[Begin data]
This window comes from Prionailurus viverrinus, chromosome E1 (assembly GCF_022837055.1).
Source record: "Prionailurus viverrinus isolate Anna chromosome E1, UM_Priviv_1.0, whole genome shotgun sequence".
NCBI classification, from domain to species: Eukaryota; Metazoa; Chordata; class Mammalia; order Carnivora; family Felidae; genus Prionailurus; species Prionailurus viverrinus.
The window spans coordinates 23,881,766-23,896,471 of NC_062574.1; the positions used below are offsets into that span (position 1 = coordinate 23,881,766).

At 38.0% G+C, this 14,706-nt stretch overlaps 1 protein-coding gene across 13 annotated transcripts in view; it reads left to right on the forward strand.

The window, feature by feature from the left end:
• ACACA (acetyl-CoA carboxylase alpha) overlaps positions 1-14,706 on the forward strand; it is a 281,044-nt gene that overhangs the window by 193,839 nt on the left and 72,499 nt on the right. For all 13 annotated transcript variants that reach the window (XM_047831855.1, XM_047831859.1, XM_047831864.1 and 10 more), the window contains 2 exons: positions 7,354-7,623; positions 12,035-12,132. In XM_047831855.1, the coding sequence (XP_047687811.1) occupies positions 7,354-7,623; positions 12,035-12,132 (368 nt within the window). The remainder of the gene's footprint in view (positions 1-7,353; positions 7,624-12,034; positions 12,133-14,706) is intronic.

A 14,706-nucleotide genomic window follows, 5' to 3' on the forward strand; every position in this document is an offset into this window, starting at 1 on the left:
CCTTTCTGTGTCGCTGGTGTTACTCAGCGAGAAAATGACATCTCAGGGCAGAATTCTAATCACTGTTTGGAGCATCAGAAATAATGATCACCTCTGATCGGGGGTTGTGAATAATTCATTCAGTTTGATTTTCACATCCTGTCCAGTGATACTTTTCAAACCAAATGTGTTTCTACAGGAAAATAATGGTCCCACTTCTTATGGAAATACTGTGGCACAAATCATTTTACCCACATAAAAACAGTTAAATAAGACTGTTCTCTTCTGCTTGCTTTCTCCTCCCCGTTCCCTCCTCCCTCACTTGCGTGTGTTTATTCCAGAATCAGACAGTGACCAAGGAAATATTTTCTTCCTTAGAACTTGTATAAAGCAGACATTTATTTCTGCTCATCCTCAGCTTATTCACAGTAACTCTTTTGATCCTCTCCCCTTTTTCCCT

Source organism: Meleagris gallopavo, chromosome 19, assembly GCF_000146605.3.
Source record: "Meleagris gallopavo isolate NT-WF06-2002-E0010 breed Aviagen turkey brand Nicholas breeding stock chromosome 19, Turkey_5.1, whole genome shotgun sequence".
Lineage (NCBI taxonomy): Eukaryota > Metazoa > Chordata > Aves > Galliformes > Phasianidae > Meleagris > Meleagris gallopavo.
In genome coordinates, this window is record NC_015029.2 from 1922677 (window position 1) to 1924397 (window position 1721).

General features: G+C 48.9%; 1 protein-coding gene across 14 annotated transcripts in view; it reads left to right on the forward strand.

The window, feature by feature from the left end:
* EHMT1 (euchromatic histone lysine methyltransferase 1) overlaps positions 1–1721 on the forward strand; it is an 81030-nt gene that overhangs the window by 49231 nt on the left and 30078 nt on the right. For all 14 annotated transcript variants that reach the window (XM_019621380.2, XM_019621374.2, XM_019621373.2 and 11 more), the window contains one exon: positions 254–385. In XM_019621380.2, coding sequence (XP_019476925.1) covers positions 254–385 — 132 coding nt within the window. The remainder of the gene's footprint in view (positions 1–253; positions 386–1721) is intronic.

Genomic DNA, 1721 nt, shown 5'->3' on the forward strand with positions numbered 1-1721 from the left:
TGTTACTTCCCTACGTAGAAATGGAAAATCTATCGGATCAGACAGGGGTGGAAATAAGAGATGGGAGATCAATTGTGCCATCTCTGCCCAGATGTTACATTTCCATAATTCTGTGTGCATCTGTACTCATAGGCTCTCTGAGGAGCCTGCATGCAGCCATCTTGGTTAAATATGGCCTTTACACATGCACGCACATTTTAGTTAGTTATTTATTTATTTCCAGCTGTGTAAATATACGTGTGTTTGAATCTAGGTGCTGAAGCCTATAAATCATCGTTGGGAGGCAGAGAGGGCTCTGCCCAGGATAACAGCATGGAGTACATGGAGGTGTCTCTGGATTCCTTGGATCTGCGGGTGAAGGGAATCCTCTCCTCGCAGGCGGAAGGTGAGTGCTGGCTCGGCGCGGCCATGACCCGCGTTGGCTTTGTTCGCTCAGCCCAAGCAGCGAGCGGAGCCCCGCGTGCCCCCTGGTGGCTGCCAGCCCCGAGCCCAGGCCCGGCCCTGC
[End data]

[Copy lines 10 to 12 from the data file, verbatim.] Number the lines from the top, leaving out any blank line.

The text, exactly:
Source organism: Meleagris gallopavo, chromosome 19, assembly GCF_000146605.3.
Source record: "Meleagris gallopavo isolate NT-WF06-2002-E0010 breed Aviagen turkey brand Nicholas breeding stock chromosome 19, Turkey_5.1, whole genome shotgun sequence".
Lineage (NCBI taxonomy): Eukaryota > Metazoa > Chordata > Aves > Galliformes > Phasianidae > Meleagris > Meleagris gallopavo.